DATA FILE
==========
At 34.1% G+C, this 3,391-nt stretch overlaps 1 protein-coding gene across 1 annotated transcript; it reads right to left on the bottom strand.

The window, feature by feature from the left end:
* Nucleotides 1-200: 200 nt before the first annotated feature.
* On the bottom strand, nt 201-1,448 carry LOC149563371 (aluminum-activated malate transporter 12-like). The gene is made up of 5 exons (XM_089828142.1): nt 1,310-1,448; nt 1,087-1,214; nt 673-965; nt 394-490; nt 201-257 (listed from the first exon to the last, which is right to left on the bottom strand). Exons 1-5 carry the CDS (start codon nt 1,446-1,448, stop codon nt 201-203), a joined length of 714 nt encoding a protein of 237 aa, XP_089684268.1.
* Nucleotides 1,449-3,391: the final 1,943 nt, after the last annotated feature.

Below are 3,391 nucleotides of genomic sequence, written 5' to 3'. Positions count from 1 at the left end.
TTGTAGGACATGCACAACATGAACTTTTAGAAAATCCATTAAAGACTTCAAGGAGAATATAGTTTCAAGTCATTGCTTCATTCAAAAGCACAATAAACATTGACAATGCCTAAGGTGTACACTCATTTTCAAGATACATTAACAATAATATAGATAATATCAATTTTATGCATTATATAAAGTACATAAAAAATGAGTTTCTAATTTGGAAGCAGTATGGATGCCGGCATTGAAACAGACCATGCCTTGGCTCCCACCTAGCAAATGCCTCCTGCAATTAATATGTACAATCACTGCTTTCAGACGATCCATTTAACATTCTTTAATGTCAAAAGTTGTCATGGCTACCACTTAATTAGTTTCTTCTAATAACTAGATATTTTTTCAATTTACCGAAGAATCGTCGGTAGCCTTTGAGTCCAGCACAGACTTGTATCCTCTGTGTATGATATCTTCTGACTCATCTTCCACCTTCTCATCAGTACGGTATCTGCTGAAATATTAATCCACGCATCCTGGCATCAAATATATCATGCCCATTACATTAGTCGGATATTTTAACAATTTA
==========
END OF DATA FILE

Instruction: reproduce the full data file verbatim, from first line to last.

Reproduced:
At 34.1% G+C, this 3,391-nt stretch overlaps 1 protein-coding gene across 1 annotated transcript; it reads right to left on the bottom strand.

The window, feature by feature from the left end:
* Nucleotides 1-200: 200 nt before the first annotated feature.
* On the bottom strand, nt 201-1,448 carry LOC149563371 (aluminum-activated malate transporter 12-like). The gene is made up of 5 exons (XM_089828142.1): nt 1,310-1,448; nt 1,087-1,214; nt 673-965; nt 394-490; nt 201-257 (listed from the first exon to the last, which is right to left on the bottom strand). Exons 1-5 carry the CDS (start codon nt 1,446-1,448, stop codon nt 201-203), a joined length of 714 nt encoding a protein of 237 aa, XP_089684268.1.
* Nucleotides 1,449-3,391: the final 1,943 nt, after the last annotated feature.

Below are 3,391 nucleotides of genomic sequence, written 5' to 3'. Positions count from 1 at the left end.
TTGTAGGACATGCACAACATGAACTTTTAGAAAATCCATTAAAGACTTCAAGGAGAATATAGTTTCAAGTCATTGCTTCATTCAAAAGCACAATAAACATTGACAATGCCTAAGGTGTACACTCATTTTCAAGATACATTAACAATAATATAGATAATATCAATTTTATGCATTATATAAAGTACATAAAAAATGAGTTTCTAATTTGGAAGCAGTATGGATGCCGGCATTGAAACAGACCATGCCTTGGCTCCCACCTAGCAAATGCCTCCTGCAATTAATATGTACAATCACTGCTTTCAGACGATCCATTTAACATTCTTTAATGTCAAAAGTTGTCATGGCTACCACTTAATTAGTTTCTTCTAATAACTAGATATTTTTTCAATTTACCGAAGAATCGTCGGTAGCCTTTGAGTCCAGCACAGACTTGTATCCTCTGTGTATGATATCTTCTGACTCATCTTCCACCTTCTCATCAGTACGGTATCTGCTGAAATATTAATCCACGCATCCTGGCATCAAATATATCATGCCCATTACATTAGTCGGATATTTTAACAATTTA